Weekly Review: What’s new in the COVID-19 clinical world? – January 11, 2021

Weekly Review: What’s new in the COVID-19 clinical world? – January 11, 2021

Duration and determinants of SARS-CoV-2 antibody responses in individual healthcare workers

In this article, authors present a six-month longitudinal study of healthcare workers. The goal of this study aimed to use SARS-CoV-2 IgG antibody measurements to estimate the proportion of a population exposed or infected, and how the data collected could be used to predict future infection. Results demonstrate that anti-spike IgG levels remained relatively detectable after having a positive result in approximately 94% of cases at 180 days. In addition, anti-nucleocapsid IgG levels appeared to peak at day 24 from the first positive PCR test, and then began to trend downward. When evaluating 452 anti-nucleocapsid seropositive healthcare workers over a median of 121 days from their maximum positive IgG titer, the mean estimated antibody half life was 85 days. Increased age, Asian ethnicity, and prior self-reported symptoms were independently associated with a higher maximum anti-nucleocapsid level; and increased age and positive PCR test with symptomatic presentation appear to lead to longer anti-nucleocapsid half-lives. In conclusion, anti-nucleocapsid antibodies wane within months. This appears to occur faster in younger adults and those who are symptomatic. However, anti-spike IgG remains stably detected. Authors encourage further studies to associate the duration of antibody levels and their association with immunity to SARS-CoV-2 reinfection.

Recent developments on therapeutics and diagnostics related to COVID-19

In this journal article, authors discuss the lack of clinically approved treatments and therapies related to the ongoing COVID-19 pandemic. The review focuses on the latest approaches to diagnose and treat the virus and provide a summary of the most recent progress known on these subjects. The writers discuss antiviral drugs, vaccines, anti-SARS-CoV-2 antibody treatments, convalescent plasma therapy, and clinical trials currently underway. The article discusses current development and future perspectives based on the current data.

Comparison of nasopharyngeal and oropharyngeal swabbing methods

In this article from the Journal of Medical Virology, authors discuss the detection of COVID-19 between healthcare worker-collected nasopharyngeal (NP) and oropharyngeal (OP) swabs when compared to patient performed random, self-collected saliva testing. Of the 562 participants, 28.1% tested positive based on random saliva testing, NP+ OP swabs, or both techniques combined. The detection rate of SARS-CoV-2 was higher in random saliva testing when compared to NP/OP testing. Specific findings are available within the article. Authors suggest that random saliva sampling is a valid alternative for diagnosing COVID-19. Of course, further research is needed to support this claim.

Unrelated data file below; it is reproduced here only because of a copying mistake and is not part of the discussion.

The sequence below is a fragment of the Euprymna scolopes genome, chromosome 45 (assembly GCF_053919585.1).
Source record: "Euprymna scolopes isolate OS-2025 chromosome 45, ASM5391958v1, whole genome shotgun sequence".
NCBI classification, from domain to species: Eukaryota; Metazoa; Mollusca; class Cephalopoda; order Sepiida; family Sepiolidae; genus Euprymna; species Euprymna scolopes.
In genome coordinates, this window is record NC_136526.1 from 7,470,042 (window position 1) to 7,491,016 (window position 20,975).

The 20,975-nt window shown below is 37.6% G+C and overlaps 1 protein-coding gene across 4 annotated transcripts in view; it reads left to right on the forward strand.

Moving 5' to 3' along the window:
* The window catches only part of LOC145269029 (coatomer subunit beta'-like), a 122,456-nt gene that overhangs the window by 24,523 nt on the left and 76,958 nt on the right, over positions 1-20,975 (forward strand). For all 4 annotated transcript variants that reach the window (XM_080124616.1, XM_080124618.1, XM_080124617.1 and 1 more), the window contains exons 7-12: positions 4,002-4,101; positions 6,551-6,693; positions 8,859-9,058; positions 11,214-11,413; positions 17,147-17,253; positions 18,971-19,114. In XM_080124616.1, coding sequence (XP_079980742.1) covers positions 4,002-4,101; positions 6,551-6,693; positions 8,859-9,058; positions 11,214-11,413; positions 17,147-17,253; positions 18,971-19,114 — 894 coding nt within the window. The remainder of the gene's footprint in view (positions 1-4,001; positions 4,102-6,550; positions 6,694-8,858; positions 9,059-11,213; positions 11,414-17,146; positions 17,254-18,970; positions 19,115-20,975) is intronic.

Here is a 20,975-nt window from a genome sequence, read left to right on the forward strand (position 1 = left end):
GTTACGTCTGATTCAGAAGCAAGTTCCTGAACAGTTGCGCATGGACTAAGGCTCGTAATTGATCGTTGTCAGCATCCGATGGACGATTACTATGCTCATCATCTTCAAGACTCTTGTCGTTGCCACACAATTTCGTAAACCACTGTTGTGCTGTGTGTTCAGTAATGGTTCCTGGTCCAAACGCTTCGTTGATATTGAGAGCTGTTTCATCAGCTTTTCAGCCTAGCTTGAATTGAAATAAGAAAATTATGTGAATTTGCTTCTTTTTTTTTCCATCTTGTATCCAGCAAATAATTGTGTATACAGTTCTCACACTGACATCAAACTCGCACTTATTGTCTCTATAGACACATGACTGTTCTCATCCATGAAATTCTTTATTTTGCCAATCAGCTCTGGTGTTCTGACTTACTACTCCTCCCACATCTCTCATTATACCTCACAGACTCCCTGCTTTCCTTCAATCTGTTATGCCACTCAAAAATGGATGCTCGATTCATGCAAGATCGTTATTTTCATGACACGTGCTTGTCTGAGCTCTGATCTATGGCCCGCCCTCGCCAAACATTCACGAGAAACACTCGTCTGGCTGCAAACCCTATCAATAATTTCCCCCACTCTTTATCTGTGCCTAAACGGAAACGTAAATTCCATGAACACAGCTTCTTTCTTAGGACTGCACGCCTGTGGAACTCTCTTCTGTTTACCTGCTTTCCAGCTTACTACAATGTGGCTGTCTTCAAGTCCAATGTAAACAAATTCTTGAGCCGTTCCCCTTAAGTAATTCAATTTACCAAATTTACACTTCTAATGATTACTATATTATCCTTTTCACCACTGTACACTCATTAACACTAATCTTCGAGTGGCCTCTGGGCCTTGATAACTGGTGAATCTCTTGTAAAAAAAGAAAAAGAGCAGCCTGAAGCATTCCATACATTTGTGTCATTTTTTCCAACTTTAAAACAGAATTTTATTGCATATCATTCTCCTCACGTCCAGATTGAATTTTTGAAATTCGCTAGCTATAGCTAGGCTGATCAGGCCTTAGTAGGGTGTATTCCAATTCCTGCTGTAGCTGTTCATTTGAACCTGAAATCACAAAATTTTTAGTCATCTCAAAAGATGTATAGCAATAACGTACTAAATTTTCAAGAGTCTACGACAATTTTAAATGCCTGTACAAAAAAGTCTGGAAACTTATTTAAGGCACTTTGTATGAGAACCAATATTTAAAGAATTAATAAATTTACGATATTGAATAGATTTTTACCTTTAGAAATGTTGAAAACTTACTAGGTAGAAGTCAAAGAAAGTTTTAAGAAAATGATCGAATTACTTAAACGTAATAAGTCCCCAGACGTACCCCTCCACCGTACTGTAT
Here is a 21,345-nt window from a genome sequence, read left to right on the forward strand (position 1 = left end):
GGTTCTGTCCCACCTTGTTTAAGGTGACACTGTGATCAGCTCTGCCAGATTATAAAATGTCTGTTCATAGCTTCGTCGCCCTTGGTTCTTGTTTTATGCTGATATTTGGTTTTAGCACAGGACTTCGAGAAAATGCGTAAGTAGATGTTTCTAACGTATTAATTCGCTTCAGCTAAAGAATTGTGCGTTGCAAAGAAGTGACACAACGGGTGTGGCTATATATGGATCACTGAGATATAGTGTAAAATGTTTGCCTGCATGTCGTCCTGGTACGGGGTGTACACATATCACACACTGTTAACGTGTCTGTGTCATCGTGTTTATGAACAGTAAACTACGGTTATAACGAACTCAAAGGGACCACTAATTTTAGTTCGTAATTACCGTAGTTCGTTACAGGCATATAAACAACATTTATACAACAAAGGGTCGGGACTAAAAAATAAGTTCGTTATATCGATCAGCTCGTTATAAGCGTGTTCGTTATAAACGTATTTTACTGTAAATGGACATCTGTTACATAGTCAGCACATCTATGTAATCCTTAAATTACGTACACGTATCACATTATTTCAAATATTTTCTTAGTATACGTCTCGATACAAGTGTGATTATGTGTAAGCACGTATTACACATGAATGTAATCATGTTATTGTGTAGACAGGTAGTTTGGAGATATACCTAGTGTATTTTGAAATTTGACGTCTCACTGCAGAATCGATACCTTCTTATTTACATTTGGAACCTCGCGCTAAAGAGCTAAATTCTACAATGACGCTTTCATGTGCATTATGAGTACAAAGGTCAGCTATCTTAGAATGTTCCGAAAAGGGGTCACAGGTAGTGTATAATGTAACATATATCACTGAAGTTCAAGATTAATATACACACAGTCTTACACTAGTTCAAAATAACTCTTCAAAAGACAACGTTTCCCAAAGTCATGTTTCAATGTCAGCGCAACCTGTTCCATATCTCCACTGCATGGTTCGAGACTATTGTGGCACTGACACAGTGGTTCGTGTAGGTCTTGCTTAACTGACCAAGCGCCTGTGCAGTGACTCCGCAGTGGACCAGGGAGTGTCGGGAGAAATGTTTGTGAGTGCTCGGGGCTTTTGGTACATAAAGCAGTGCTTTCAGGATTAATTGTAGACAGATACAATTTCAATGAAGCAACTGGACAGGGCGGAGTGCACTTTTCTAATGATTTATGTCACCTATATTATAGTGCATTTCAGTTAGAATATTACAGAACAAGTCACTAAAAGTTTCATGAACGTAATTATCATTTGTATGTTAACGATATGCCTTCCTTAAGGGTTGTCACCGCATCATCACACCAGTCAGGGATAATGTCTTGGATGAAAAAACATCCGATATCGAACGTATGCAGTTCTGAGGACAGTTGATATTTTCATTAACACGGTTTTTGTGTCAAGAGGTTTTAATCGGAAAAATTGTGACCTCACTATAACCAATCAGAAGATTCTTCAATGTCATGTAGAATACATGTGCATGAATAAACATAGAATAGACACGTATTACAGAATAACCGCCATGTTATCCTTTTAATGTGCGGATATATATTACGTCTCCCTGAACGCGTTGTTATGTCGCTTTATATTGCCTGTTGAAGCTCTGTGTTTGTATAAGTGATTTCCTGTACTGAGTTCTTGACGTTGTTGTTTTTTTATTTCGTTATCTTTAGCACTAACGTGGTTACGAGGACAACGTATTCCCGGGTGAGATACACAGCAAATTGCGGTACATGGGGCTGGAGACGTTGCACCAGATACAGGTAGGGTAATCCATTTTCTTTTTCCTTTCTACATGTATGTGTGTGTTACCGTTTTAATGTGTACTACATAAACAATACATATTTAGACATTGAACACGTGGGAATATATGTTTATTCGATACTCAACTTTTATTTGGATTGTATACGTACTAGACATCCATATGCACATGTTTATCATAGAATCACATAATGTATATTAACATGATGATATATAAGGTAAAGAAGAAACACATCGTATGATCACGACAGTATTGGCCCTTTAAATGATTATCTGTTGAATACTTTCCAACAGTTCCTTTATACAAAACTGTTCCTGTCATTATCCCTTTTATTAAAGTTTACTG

Clinical and ECG characteristics during admission of COVID-19 pneumonia patients

In this article, researchers aim to compare clinical and electrocardiographic characteristics of patients with COVID-19 pneumonia by observing patients who were admitted to the ER for suspected infection and enrolled in this study. COVID-19 was confirmed among this group using positive nasopharyngeal swabbing methods and the primary endpoint was 30-day mortality. In this study, 201 patients received a positive diagnosis of COVID-19 pneumonia, and those who succumbed to the illness were of an older age, and whom had a complex cardiovascular history including coronary artery disease, atrial fibrillation, and chronic kidney disease. 30-day mortality was 20.9% in the patients who exhibited afib, St-elevation or depression, and QTC interval prolongation on the ECG at admission were at an increased risk for mortality. Those with sinus rhythm and low molecular weight heparin administration related to reduced mortality. Once the study adjusted for age, sex, diabetes, CAD, and MCA admission, sinus rhythm and low molecular weight heparin administration, etc. were found to be independent predictors of increased survival. To conclude, those who present with sinus rhythm at ECG admission with COVID-19 pneumonia, as well as those who receive low molecular weight heparin resulted in a positive outcome.

|2021-01-11T08:19:36-05:00January 11th, 2021|COVID-19 Literature|Comments Off on Weekly Review: What’s new in the COVID-19 clinical world? – January 11, 2021

About the Author: Casey Cummins

Casey Cummins
Casey Cummins, MSN, APRN, NP-C is a board-certified Family Nurse Practitioner who currently serves as the Chief Nurse Consultant for the Immunizations Division at the Indiana Department of Health. She is part of the ISDH COVID-19 Outbreak Response Team, and has assisted with coordinating testing efforts state-wide during the pandemic. She enjoys spending time with her husband and their children, being outdoors, gardening, and traveling whenever possible.

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